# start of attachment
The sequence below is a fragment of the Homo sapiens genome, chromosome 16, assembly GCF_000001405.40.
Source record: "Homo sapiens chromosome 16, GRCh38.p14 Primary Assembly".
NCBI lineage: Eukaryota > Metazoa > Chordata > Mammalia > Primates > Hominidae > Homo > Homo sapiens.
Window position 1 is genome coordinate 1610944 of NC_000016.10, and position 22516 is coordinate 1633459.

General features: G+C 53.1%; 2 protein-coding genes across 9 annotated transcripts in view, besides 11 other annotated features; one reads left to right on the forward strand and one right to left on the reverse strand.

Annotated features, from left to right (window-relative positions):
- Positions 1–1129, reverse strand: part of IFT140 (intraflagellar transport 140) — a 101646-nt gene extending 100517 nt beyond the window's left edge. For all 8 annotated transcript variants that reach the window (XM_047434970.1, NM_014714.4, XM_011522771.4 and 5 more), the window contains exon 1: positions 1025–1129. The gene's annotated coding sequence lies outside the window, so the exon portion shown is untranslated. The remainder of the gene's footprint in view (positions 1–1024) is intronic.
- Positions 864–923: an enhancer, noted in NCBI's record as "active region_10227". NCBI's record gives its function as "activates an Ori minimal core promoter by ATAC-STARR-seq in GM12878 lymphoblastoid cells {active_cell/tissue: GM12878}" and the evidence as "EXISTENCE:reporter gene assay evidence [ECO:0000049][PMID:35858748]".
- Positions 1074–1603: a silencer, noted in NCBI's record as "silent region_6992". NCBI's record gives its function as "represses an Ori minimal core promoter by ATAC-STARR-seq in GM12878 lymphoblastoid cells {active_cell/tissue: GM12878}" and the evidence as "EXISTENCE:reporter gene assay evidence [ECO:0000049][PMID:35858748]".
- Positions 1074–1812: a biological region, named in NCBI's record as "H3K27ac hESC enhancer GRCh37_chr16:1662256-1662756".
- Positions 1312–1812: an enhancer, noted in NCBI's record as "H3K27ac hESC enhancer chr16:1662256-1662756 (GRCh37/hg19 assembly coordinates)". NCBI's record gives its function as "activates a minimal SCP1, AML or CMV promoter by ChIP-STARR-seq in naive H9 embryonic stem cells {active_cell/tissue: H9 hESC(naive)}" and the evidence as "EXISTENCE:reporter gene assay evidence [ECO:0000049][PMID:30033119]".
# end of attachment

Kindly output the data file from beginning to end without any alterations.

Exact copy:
The sequence below is a fragment of the Homo sapiens genome, chromosome 16, assembly GCF_000001405.40.
Source record: "Homo sapiens chromosome 16, GRCh38.p14 Primary Assembly".
NCBI lineage: Eukaryota > Metazoa > Chordata > Mammalia > Primates > Hominidae > Homo > Homo sapiens.
Window position 1 is genome coordinate 1610944 of NC_000016.10, and position 22516 is coordinate 1633459.

General features: G+C 53.1%; 2 protein-coding genes across 9 annotated transcripts in view, besides 11 other annotated features; one reads left to right on the forward strand and one right to left on the reverse strand.

Annotated features, from left to right (window-relative positions):
- Positions 1–1129, reverse strand: part of IFT140 (intraflagellar transport 140) — a 101646-nt gene extending 100517 nt beyond the window's left edge. For all 8 annotated transcript variants that reach the window (XM_047434970.1, NM_014714.4, XM_011522771.4 and 5 more), the window contains exon 1: positions 1025–1129. The gene's annotated coding sequence lies outside the window, so the exon portion shown is untranslated. The remainder of the gene's footprint in view (positions 1–1024) is intronic.
- Positions 864–923: an enhancer, noted in NCBI's record as "active region_10227". NCBI's record gives its function as "activates an Ori minimal core promoter by ATAC-STARR-seq in GM12878 lymphoblastoid cells {active_cell/tissue: GM12878}" and the evidence as "EXISTENCE:reporter gene assay evidence [ECO:0000049][PMID:35858748]".
- Positions 1074–1603: a silencer, noted in NCBI's record as "silent region_6992". NCBI's record gives its function as "represses an Ori minimal core promoter by ATAC-STARR-seq in GM12878 lymphoblastoid cells {active_cell/tissue: GM12878}" and the evidence as "EXISTENCE:reporter gene assay evidence [ECO:0000049][PMID:35858748]".
- Positions 1074–1812: a biological region, named in NCBI's record as "H3K27ac hESC enhancer GRCh37_chr16:1662256-1662756".
- Positions 1312–1812: an enhancer, noted in NCBI's record as "H3K27ac hESC enhancer chr16:1662256-1662756 (GRCh37/hg19 assembly coordinates)". NCBI's record gives its function as "activates a minimal SCP1, AML or CMV promoter by ChIP-STARR-seq in naive H9 embryonic stem cells {active_cell/tissue: H9 hESC(naive)}" and the evidence as "EXISTENCE:reporter gene assay evidence [ECO:0000049][PMID:30033119]".